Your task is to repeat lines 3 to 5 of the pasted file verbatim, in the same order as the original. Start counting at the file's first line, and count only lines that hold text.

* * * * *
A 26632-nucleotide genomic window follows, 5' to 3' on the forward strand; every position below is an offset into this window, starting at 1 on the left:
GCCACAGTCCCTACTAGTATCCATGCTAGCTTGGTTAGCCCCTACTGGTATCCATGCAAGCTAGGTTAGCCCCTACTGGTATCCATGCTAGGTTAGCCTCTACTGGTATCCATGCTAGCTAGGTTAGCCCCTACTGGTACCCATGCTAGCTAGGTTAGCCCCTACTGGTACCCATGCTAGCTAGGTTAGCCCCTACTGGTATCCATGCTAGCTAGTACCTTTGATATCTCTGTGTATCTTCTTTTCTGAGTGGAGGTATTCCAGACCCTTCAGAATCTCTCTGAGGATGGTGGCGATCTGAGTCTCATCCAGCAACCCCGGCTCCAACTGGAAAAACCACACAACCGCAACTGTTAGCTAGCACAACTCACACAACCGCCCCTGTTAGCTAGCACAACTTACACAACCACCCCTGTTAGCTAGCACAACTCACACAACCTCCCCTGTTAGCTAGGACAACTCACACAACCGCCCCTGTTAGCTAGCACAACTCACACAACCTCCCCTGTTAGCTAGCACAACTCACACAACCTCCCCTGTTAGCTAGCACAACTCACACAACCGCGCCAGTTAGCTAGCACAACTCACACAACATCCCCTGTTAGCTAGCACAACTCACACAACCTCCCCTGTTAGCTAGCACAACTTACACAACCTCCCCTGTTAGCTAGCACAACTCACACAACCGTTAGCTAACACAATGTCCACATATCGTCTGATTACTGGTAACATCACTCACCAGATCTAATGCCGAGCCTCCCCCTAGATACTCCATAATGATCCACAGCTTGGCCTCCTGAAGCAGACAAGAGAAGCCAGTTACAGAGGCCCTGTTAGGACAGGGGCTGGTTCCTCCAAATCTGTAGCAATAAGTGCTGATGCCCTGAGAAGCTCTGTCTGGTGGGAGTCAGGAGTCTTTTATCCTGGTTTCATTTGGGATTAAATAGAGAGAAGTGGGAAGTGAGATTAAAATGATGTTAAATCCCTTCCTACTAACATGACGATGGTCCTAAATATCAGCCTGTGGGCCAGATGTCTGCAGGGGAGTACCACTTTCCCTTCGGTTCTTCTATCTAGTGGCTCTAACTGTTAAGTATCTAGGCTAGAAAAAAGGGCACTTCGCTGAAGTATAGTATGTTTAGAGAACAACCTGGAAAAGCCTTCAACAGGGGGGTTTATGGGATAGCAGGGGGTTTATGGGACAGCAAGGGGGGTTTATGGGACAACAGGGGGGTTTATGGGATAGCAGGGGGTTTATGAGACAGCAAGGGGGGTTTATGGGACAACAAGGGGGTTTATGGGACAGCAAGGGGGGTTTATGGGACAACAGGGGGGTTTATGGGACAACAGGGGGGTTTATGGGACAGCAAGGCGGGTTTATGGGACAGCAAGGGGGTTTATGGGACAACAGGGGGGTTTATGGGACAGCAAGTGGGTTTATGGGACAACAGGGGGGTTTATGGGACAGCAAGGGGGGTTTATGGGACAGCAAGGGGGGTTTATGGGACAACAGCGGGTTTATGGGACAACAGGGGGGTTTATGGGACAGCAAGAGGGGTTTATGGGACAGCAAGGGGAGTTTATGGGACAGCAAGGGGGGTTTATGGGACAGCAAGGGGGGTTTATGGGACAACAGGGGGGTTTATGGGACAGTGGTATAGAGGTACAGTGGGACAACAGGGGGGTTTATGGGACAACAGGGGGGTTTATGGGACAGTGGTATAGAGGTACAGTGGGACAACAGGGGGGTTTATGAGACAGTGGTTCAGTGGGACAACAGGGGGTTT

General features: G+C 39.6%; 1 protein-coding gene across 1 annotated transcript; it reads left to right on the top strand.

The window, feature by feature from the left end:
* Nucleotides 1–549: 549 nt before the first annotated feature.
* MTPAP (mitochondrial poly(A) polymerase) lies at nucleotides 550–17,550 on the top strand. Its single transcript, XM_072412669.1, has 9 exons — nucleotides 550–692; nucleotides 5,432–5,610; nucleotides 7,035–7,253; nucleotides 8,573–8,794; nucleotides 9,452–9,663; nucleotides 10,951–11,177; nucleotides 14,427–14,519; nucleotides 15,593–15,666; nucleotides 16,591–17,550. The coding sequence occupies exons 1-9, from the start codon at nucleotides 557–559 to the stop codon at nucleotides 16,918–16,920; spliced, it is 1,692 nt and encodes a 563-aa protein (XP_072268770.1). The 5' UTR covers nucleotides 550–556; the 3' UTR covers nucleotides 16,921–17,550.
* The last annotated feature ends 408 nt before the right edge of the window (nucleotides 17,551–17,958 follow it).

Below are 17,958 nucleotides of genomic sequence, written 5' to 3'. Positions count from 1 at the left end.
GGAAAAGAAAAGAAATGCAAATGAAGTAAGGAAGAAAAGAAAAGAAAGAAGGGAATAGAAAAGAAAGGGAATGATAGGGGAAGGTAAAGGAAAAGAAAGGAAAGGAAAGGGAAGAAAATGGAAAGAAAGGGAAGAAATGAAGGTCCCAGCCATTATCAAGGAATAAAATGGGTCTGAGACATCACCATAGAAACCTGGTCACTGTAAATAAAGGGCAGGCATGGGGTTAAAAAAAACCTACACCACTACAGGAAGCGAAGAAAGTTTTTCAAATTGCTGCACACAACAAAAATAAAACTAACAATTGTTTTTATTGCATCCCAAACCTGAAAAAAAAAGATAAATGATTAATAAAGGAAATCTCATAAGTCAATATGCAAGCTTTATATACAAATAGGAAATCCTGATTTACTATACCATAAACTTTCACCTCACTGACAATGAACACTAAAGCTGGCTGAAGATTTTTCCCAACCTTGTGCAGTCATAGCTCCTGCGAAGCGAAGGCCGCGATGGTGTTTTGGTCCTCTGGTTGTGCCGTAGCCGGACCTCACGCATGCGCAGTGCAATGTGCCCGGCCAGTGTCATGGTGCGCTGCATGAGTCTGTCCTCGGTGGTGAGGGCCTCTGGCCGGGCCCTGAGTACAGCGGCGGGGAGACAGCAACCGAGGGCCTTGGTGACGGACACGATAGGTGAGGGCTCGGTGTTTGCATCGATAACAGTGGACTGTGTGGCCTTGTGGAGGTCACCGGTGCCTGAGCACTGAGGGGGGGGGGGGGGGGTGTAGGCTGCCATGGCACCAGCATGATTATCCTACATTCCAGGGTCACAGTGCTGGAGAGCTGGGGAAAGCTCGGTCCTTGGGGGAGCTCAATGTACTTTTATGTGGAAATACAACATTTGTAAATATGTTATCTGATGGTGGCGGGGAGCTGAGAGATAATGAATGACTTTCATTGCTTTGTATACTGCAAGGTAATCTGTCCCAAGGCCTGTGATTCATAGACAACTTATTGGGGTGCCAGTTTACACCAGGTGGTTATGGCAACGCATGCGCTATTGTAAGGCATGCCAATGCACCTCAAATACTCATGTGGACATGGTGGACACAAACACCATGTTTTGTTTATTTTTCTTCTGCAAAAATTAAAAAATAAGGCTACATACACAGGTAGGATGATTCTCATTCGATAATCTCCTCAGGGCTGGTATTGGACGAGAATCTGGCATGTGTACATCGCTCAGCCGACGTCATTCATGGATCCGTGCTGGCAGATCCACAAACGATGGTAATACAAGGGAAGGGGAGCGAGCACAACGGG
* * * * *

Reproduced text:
General features: G+C 39.6%; 1 protein-coding gene across 1 annotated transcript; it reads left to right on the top strand.

The window, feature by feature from the left end:
* Nucleotides 1–549: 549 nt before the first annotated feature.